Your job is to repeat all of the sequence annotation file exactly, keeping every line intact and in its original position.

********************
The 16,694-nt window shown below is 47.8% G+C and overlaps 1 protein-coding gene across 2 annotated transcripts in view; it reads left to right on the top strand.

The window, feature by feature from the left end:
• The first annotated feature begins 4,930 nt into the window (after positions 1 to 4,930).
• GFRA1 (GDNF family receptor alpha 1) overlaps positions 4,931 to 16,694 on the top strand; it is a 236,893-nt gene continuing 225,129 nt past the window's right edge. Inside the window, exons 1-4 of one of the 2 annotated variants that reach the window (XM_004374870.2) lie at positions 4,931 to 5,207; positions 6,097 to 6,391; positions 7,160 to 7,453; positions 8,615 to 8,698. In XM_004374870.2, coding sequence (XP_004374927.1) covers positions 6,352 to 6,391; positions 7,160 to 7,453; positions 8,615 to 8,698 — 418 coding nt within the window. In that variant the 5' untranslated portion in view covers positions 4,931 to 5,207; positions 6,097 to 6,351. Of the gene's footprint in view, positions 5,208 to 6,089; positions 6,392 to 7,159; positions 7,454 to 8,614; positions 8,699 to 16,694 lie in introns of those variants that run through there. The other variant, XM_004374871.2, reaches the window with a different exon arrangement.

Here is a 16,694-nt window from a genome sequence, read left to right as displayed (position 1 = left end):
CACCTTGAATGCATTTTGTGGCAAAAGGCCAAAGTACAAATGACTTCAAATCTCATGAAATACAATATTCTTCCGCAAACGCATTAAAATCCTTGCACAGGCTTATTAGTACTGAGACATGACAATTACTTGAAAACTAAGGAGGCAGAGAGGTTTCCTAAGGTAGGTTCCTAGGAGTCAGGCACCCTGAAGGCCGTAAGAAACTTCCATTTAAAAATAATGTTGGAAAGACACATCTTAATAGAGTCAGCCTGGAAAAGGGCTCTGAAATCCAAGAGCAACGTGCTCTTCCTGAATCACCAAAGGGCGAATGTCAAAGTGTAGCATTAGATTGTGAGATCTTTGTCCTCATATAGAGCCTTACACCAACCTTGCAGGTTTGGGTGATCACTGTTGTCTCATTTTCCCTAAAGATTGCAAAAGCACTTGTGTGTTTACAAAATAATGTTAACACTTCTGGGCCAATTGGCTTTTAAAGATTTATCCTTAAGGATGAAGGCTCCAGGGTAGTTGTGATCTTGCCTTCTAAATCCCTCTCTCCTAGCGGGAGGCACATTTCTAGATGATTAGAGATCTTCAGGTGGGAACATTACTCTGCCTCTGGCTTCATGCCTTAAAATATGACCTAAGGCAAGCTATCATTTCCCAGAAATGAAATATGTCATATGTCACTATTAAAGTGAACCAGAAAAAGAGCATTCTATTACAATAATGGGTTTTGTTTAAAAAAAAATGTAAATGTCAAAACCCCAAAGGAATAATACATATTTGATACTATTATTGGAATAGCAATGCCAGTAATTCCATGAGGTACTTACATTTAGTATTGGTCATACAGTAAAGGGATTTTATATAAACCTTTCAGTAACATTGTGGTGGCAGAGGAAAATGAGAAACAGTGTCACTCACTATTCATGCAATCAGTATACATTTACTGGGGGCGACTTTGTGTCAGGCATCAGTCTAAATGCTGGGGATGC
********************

The 16,694-nt window shown below is 47.8% G+C and overlaps 1 protein-coding gene across 2 annotated transcripts in view; it reads left to right on the top strand.

The window, feature by feature from the left end:
• The first annotated feature begins 4,930 nt into the window (after positions 1 to 4,930).
• GFRA1 (GDNF family receptor alpha 1) overlaps positions 4,931 to 16,694 on the top strand; it is a 236,893-nt gene continuing 225,129 nt past the window's right edge. Inside the window, exons 1-4 of one of the 2 annotated variants that reach the window (XM_004374870.2) lie at positions 4,931 to 5,207; positions 6,097 to 6,391; positions 7,160 to 7,453; positions 8,615 to 8,698. In XM_004374870.2, coding sequence (XP_004374927.1) covers positions 6,352 to 6,391; positions 7,160 to 7,453; positions 8,615 to 8,698 — 418 coding nt within the window. In that variant the 5' untranslated portion in view covers positions 4,931 to 5,207; positions 6,097 to 6,351. Of the gene's footprint in view, positions 5,208 to 6,089; positions 6,392 to 7,159; positions 7,454 to 8,614; positions 8,699 to 16,694 lie in introns of those variants that run through there. The other variant, XM_004374871.2, reaches the window with a different exon arrangement.

Here is a 16,694-nt window from a genome sequence, read left to right as displayed (position 1 = left end):
CACCTTGAATGCATTTTGTGGCAAAAGGCCAAAGTACAAATGACTTCAAATCTCATGAAATACAATATTCTTCCGCAAACGCATTAAAATCCTTGCACAGGCTTATTAGTACTGAGACATGACAATTACTTGAAAACTAAGGAGGCAGAGAGGTTTCCTAAGGTAGGTTCCTAGGAGTCAGGCACCCTGAAGGCCGTAAGAAACTTCCATTTAAAAATAATGTTGGAAAGACACATCTTAATAGAGTCAGCCTGGAAAAGGGCTCTGAAATCCAAGAGCAACGTGCTCTTCCTGAATCACCAAAGGGCGAATGTCAAAGTGTAGCATTAGATTGTGAGATCTTTGTCCTCATATAGAGCCTTACACCAACCTTGCAGGTTTGGGTGATCACTGTTGTCTCATTTTCCCTAAAGATTGCAAAAGCACTTGTGTGTTTACAAAATAATGTTAACACTTCTGGGCCAATTGGCTTTTAAAGATTTATCCTTAAGGATGAAGGCTCCAGGGTAGTTGTGATCTTGCCTTCTAAATCCCTCTCTCCTAGCGGGAGGCACATTTCTAGATGATTAGAGATCTTCAGGTGGGAACATTACTCTGCCTCTGGCTTCATGCCTTAAAATATGACCTAAGGCAAGCTATCATTTCCCAGAAATGAAATATGTCATATGTCACTATTAAAGTGAACCAGAAAAAGAGCATTCTATTACAATAATGGGTTTTGTTTAAAAAAAAATGTAAATGTCAAAACCCCAAAGGAATAATACATATTTGATACTATTATTGGAATAGCAATGCCAGTAATTCCATGAGGTACTTACATTTAGTATTGGTCATACAGTAAAGGGATTTTATATAAACCTTTCAGTAACATTGTGGTGGCAGAGGAAAATGAGAAACAGTGTCACTCACTATTCATGCAATCAGTATACATTTACTGGGGGCGACTTTGTGTCAGGCATCAGTCTAAATGCTGGGGATGC